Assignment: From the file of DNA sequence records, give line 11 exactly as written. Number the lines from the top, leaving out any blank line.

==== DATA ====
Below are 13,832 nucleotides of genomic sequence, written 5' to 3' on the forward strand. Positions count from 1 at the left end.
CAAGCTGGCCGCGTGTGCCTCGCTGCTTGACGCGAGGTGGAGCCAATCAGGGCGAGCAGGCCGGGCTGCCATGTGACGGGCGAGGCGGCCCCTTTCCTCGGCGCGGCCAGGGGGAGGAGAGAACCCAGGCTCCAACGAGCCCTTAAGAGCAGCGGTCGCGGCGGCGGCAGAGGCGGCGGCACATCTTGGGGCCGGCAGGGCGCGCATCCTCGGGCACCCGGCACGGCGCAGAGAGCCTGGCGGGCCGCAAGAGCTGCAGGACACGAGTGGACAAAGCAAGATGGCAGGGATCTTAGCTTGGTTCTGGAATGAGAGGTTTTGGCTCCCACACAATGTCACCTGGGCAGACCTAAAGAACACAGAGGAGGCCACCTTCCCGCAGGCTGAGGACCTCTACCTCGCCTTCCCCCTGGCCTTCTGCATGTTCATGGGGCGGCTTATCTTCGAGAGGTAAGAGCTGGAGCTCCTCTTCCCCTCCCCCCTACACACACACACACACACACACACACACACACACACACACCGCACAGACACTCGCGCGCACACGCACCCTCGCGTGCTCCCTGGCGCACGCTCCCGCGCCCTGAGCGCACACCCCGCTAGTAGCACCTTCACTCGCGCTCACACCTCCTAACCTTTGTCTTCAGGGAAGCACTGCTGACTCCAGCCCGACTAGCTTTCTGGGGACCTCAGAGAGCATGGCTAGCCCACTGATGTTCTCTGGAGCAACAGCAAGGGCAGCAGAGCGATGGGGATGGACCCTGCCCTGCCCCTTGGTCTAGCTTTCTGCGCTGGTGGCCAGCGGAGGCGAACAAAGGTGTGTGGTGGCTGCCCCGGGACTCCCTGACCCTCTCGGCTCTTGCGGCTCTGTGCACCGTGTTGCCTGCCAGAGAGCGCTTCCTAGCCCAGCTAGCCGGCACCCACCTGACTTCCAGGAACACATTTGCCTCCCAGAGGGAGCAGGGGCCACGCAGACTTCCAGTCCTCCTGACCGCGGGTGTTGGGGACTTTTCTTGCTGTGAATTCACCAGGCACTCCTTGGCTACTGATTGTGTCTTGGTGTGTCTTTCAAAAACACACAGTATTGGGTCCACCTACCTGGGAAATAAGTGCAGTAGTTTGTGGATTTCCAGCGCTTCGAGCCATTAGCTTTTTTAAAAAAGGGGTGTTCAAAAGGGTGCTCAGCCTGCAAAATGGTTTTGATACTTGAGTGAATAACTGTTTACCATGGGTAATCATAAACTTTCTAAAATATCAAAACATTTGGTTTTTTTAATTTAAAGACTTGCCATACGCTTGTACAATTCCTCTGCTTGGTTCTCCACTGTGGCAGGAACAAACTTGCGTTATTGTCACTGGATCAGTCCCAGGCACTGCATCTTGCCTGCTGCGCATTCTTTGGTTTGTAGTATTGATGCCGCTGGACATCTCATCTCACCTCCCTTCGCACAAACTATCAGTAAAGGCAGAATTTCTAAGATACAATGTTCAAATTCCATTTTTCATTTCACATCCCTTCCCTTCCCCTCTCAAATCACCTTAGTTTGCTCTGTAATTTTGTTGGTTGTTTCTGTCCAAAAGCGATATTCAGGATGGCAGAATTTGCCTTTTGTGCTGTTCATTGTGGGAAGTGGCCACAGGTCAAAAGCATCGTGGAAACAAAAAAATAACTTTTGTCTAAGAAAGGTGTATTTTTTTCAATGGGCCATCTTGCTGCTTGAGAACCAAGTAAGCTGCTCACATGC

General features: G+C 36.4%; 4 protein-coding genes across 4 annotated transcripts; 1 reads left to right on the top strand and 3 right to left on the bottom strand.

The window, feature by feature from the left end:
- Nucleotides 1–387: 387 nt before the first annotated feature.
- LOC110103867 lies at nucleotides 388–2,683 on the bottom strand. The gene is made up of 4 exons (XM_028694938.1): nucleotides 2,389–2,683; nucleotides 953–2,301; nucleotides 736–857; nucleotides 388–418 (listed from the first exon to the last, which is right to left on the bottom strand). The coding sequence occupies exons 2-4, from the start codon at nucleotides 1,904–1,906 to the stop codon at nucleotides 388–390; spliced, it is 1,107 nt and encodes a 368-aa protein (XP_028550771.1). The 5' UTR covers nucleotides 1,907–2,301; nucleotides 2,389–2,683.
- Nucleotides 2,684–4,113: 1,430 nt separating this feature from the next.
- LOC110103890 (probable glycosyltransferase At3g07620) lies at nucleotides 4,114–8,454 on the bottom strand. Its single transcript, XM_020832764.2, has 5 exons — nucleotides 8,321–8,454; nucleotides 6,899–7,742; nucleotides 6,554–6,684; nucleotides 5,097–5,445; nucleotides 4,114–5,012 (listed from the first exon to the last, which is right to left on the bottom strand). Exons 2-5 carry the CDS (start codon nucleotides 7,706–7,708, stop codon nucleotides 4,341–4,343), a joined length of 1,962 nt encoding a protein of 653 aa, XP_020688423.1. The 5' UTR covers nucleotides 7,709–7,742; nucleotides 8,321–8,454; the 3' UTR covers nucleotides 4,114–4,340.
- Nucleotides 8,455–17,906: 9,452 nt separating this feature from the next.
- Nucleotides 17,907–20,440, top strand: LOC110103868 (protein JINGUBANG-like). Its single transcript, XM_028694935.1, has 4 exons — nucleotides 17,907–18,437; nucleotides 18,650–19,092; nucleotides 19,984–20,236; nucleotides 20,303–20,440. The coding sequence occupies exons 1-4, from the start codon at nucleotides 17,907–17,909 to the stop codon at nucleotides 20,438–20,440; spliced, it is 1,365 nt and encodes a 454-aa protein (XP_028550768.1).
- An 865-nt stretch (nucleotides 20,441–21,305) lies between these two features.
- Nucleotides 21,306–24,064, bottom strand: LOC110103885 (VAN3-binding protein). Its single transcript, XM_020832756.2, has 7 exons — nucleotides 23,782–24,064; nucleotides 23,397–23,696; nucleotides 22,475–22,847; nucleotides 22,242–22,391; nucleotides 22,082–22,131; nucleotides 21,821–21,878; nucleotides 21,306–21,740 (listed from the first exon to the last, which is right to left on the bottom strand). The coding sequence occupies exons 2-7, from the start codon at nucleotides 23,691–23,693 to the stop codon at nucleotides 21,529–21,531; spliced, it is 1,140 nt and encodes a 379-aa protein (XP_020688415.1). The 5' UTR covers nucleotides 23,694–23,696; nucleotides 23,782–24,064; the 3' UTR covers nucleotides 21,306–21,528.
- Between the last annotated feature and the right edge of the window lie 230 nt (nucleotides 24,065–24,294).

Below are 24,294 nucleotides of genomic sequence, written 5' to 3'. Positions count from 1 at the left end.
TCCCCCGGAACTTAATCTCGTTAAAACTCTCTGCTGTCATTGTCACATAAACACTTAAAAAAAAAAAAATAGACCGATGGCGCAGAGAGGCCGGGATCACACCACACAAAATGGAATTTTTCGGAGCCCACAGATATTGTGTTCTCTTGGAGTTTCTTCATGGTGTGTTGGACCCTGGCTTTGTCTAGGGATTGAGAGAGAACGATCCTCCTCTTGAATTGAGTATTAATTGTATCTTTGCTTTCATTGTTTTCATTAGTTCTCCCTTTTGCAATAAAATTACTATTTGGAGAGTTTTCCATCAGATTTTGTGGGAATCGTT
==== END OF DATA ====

- An 865-nt stretch (nucleotides 20,441–21,305) lies between these two features.